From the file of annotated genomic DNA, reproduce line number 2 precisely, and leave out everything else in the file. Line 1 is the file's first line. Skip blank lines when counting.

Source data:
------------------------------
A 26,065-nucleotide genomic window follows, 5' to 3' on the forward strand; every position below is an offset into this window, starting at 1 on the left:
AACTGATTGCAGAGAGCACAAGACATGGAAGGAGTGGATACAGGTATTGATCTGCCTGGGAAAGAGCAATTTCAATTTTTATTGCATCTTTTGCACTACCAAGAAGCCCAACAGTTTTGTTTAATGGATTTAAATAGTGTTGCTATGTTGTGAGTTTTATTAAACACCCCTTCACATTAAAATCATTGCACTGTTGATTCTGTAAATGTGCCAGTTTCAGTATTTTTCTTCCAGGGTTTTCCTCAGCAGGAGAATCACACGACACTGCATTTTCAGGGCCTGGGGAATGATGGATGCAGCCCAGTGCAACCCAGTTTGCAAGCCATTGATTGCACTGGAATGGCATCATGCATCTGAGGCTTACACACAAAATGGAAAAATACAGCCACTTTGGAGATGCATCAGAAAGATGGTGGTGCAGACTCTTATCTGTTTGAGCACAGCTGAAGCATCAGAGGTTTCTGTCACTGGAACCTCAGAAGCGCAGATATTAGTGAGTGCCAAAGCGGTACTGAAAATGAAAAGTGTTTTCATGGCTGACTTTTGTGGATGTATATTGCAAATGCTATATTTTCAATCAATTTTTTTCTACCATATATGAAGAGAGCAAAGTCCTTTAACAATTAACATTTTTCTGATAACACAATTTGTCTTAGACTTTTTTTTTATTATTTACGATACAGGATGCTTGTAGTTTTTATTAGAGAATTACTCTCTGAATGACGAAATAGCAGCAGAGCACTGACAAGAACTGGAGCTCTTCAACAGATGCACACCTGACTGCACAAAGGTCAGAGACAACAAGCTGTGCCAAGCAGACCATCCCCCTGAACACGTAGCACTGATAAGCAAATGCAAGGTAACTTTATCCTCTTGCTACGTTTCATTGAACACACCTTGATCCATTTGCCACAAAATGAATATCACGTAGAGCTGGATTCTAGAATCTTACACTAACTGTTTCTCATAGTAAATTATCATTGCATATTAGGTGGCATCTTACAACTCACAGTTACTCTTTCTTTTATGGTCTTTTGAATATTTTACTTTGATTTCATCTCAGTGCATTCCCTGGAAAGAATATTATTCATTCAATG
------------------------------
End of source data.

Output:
AACTGATTGCAGAGAGCACAAGACATGGAAGGAGTGGATACAGGTATTGATCTGCCTGGGAAAGAGCAATTTCAATTTTTATTGCATCTTTTGCACTACCAAGAAGCCCAACAGTTTTGTTTAATGGATTTAAATAGTGTTGCTATGTTGTGAGTTTTATTAAACACCCCTTCACATTAAAATCATTGCACTGTTGATTCTGTAAATGTGCCAGTTTCAGTATTTTTCTTCCAGGGTTTTCCTCAGCAGGAGAATCACACGACACTGCATTTTCAGGGCCTGGGGAATGATGGATGCAGCCCAGTGCAACCCAGTTTGCAAGCCATTGATTGCACTGGAATGGCATCATGCATCTGAGGCTTACACACAAAATGGAAAAATACAGCCACTTTGGAGATGCATCAGAAAGATGGTGGTGCAGACTCTTATCTGTTTGAGCACAGCTGAAGCATCAGAGGTTTCTGTCACTGGAACCTCAGAAGCGCAGATATTAGTGAGTGCCAAAGCGGTACTGAAAATGAAAAGTGTTTTCATGGCTGACTTTTGTGGATGTATATTGCAAATGCTATATTTTCAATCAATTTTTTTCTACCATATATGAAGAGAGCAAAGTCCTTTAACAATTAACATTTTTCTGATAACACAATTTGTCTTAGACTTTTTTTTTATTATTTACGATACAGGATGCTTGTAGTTTTTATTAGAGAATTACTCTCTGAATGACGAAATAGCAGCAGAGCACTGACAAGAACTGGAGCTCTTCAACAGATGCACACCTGACTGCACAAAGGTCAGAGACAACAAGCTGTGCCAAGCAGACCATCCCCCTGAACACGTAGCACTGATAAGCAAATGCAAGGTAACTTTATCCTCTTGCTACGTTTCATTGAACACACCTTGATCCATTTGCCACAAAATGAATATCACGTAGAGCTGGATTCTAGAATCTTACACTAACTGTTTCTCATAGTAAATTATCATTGCATATTAGGTGGCATCTTACAACTCACAGTTACTCTTTCTTTTATGGTCTTTTGAATATTTTACTTTGATTTCATCTCAGTGCATTCCCTGGAAAGAATATTATTCATTCAATG